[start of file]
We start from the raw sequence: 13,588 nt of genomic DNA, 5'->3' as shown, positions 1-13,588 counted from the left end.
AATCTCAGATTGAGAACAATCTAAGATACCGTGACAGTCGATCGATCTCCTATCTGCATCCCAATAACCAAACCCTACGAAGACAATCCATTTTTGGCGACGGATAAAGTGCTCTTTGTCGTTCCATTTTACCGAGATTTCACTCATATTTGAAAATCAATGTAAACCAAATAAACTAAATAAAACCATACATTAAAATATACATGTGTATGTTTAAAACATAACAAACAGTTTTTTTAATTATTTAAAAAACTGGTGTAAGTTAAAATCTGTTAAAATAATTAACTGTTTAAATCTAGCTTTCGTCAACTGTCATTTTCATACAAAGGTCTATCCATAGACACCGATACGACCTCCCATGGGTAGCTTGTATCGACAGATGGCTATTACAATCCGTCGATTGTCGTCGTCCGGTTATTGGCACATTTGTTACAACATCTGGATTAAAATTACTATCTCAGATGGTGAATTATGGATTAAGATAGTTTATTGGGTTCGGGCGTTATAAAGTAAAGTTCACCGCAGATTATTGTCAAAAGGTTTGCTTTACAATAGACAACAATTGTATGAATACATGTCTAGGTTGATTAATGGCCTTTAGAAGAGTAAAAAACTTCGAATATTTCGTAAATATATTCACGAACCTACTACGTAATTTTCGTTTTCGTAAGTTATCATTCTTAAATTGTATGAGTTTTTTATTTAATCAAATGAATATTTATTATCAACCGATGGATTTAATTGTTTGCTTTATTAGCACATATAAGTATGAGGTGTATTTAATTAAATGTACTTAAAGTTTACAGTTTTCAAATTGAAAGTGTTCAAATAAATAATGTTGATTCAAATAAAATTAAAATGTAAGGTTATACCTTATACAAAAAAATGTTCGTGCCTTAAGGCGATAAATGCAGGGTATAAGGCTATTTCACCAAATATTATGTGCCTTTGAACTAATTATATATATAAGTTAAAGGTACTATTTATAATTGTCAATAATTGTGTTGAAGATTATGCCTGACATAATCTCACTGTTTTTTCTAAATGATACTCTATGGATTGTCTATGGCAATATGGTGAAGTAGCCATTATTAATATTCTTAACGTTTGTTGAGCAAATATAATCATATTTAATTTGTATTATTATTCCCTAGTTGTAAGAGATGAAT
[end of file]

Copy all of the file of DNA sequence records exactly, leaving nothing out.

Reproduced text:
We start from the raw sequence: 13,588 nt of genomic DNA, 5'->3' as shown, positions 1-13,588 counted from the left end.
AATCTCAGATTGAGAACAATCTAAGATACCGTGACAGTCGATCGATCTCCTATCTGCATCCCAATAACCAAACCCTACGAAGACAATCCATTTTTGGCGACGGATAAAGTGCTCTTTGTCGTTCCATTTTACCGAGATTTCACTCATATTTGAAAATCAATGTAAACCAAATAAACTAAATAAAACCATACATTAAAATATACATGTGTATGTTTAAAACATAACAAACAGTTTTTTTAATTATTTAAAAAACTGGTGTAAGTTAAAATCTGTTAAAATAATTAACTGTTTAAATCTAGCTTTCGTCAACTGTCATTTTCATACAAAGGTCTATCCATAGACACCGATACGACCTCCCATGGGTAGCTTGTATCGACAGATGGCTATTACAATCCGTCGATTGTCGTCGTCCGGTTATTGGCACATTTGTTACAACATCTGGATTAAAATTACTATCTCAGATGGTGAATTATGGATTAAGATAGTTTATTGGGTTCGGGCGTTATAAAGTAAAGTTCACCGCAGATTATTGTCAAAAGGTTTGCTTTACAATAGACAACAATTGTATGAATACATGTCTAGGTTGATTAATGGCCTTTAGAAGAGTAAAAAACTTCGAATATTTCGTAAATATATTCACGAACCTACTACGTAATTTTCGTTTTCGTAAGTTATCATTCTTAAATTGTATGAGTTTTTTATTTAATCAAATGAATATTTATTATCAACCGATGGATTTAATTGTTTGCTTTATTAGCACATATAAGTATGAGGTGTATTTAATTAAATGTACTTAAAGTTTACAGTTTTCAAATTGAAAGTGTTCAAATAAATAATGTTGATTCAAATAAAATTAAAATGTAAGGTTATACCTTATACAAAAAAATGTTCGTGCCTTAAGGCGATAAATGCAGGGTATAAGGCTATTTCACCAAATATTATGTGCCTTTGAACTAATTATATATATAAGTTAAAGGTACTATTTATAATTGTCAATAATTGTGTTGAAGATTATGCCTGACATAATCTCACTGTTTTTTCTAAATGATACTCTATGGATTGTCTATGGCAATATGGTGAAGTAGCCATTATTAATATTCTTAACGTTTGTTGAGCAAATATAATCATATTTAATTTGTATTATTATTCCCTAGTTGTAAGAGATGAAT